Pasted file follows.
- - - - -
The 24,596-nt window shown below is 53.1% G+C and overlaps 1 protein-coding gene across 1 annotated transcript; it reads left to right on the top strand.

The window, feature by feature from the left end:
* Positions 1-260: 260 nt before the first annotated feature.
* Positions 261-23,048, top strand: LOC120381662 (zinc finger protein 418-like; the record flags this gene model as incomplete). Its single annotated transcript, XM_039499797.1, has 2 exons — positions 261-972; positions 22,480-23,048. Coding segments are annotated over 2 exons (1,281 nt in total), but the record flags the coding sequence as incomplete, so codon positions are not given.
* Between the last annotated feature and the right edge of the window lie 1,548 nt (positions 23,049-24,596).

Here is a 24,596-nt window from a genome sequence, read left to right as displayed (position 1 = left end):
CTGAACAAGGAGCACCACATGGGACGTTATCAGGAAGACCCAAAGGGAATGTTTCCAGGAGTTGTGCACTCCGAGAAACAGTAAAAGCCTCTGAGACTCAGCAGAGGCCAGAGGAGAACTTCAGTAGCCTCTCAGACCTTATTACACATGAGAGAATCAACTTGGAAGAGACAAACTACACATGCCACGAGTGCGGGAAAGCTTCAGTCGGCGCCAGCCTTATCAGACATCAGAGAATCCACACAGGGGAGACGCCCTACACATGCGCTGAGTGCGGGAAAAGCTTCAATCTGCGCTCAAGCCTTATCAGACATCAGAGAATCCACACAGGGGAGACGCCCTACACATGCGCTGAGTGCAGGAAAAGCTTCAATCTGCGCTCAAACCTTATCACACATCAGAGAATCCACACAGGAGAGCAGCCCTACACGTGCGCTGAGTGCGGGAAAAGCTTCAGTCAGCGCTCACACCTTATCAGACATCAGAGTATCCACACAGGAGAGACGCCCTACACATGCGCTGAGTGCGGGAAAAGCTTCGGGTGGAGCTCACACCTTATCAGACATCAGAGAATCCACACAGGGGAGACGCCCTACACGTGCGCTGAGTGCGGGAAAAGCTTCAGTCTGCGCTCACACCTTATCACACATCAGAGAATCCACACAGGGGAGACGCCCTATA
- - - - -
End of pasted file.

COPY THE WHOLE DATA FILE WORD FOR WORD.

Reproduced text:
The 24,596-nt window shown below is 53.1% G+C and overlaps 1 protein-coding gene across 1 annotated transcript; it reads left to right on the top strand.

The window, feature by feature from the left end:
* Positions 1-260: 260 nt before the first annotated feature.
* Positions 261-23,048, top strand: LOC120381662 (zinc finger protein 418-like; the record flags this gene model as incomplete). Its single annotated transcript, XM_039499797.1, has 2 exons — positions 261-972; positions 22,480-23,048. Coding segments are annotated over 2 exons (1,281 nt in total), but the record flags the coding sequence as incomplete, so codon positions are not given.
* Between the last annotated feature and the right edge of the window lie 1,548 nt (positions 23,049-24,596).

Here is a 24,596-nt window from a genome sequence, read left to right as displayed (position 1 = left end):
CTGAACAAGGAGCACCACATGGGACGTTATCAGGAAGACCCAAAGGGAATGTTTCCAGGAGTTGTGCACTCCGAGAAACAGTAAAAGCCTCTGAGACTCAGCAGAGGCCAGAGGAGAACTTCAGTAGCCTCTCAGACCTTATTACACATGAGAGAATCAACTTGGAAGAGACAAACTACACATGCCACGAGTGCGGGAAAGCTTCAGTCGGCGCCAGCCTTATCAGACATCAGAGAATCCACACAGGGGAGACGCCCTACACATGCGCTGAGTGCGGGAAAAGCTTCAATCTGCGCTCAAGCCTTATCAGACATCAGAGAATCCACACAGGGGAGACGCCCTACACATGCGCTGAGTGCAGGAAAAGCTTCAATCTGCGCTCAAACCTTATCACACATCAGAGAATCCACACAGGAGAGCAGCCCTACACGTGCGCTGAGTGCGGGAAAAGCTTCAGTCAGCGCTCACACCTTATCAGACATCAGAGTATCCACACAGGAGAGACGCCCTACACATGCGCTGAGTGCGGGAAAAGCTTCGGGTGGAGCTCACACCTTATCAGACATCAGAGAATCCACACAGGGGAGACGCCCTACACGTGCGCTGAGTGCGGGAAAAGCTTCAGTCTGCGCTCACACCTTATCACACATCAGAGAATCCACACAGGGGAGACGCCCTATA